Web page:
A framework agreement was signed between the Housing Development Corporation (HDC) and Belgian company Dredging International N.V. on Thursday (July 17) for the US$50 million Hulhumalé phase two reclamation and coastal protection project.
Managing Director Suhail Ahmed signed the agreement on behalf of HDC while Amedeo Peyron, resident manager for the Indian subcontinent, signed on behalf of Dredging International N.V.
Speaking at a ceremony held in Nasandhura Palace Hotel, Suhail explained that a US$30 million loan facility from the Bank of Ceylon and US$20 million from the HDC’s reserves would be used to finance the project.
“Bank of Ceylon has given assurances of providing the loan for this project. So we will be able to begin the project in the next month or so,” Suhail said.
While the dredging and reclamation work would be completed by February 2015, Suhail said the coastal protection work would be completed in December 2015.
HDC revealed last month that the project involves reclamation of 240 hectares of land “with a target population of 100,000 people.”
The corporation said in a press release that development plans for the fully reclaimed artificial island includes residential developments, a business district and “commercial spine,” a light industrial park, a yacht marina and cruise terminal, a knowledge and technology park, a heritage island a tourism district.
“Both Hulhumalé Phase I & Phase II developments are planned in line with the government’s overall vision to bring sustainable youth related developments,” the press release stated.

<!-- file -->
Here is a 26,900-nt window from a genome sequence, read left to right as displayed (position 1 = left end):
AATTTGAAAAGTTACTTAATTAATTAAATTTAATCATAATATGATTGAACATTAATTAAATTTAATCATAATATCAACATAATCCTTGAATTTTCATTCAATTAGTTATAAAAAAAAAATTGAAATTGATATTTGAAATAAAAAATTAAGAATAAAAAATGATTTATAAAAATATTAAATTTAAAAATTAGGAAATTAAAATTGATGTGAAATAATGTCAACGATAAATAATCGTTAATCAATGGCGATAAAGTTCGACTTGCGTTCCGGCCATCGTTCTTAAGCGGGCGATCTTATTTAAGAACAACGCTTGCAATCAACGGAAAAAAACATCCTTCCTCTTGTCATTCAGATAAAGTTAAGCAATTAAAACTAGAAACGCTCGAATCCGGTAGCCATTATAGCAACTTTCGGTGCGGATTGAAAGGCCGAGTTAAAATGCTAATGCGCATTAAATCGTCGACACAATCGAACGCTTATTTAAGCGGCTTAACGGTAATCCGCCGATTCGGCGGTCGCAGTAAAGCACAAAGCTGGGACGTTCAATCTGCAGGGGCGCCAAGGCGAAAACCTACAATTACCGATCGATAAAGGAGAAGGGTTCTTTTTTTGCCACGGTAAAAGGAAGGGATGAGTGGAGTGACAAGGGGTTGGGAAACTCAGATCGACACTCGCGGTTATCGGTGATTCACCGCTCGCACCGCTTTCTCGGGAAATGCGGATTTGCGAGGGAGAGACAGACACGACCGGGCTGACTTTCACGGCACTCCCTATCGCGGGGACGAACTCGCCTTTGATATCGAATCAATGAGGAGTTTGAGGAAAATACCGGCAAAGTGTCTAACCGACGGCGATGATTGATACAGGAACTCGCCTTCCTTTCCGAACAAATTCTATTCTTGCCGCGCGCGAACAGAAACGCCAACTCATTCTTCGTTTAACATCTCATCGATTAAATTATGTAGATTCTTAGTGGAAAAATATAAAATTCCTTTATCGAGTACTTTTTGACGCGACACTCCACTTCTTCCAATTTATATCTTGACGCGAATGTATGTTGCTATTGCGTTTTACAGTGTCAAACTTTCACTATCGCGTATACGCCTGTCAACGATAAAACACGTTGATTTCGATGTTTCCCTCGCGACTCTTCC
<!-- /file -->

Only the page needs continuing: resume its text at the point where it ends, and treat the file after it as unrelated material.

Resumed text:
Dredging International also carried dredging and land reclamation in phase one of the Hulhumalé development project.
Reclamation in the second phase will expand the size of the artificial island from 188 hectares at present to 410 hectares.
According to the company’s website, Dredging International NV was established in 1974 and specialises in “the construction and development of harbours, artificial islands, estuarial dams, canals and inland waterways, dyke construction and reinforcement, beach replenishment and coastal protection, supply of dredged aggregates and salvage activities.”
Developing a ‘youth village’ in Hulhumalé with a population of 50,000 was a key campaign pledge of President Abdulla Yameen.
Speaking at a ceremony in Thulusdhoo in May, President Yameen said the government’s objective was to relocate people from small islands in the atolls to Hulhumalé.
Economic opportunities in small islands were limited due to their size and isolation, he added.
The government hoped youth from smaller islands would migrate to Hulhumalé as well as other islands selected for land reclamation, Yameen said.
In April, Yameen said the HDC’s development plans were being revised to achieve the new administration’s goals.
The vision for the youth city includes a “technopolis park” as well as entertainment and sports facilities, he said, in addition to facilities for the tourism and fisheries industries.
Meanwhile, in February, Economic Minister Mohamed Saeed pledged that the Malé–Hulhulé bridge project – which he described as “iconic for the whole region” – would be completed in two years.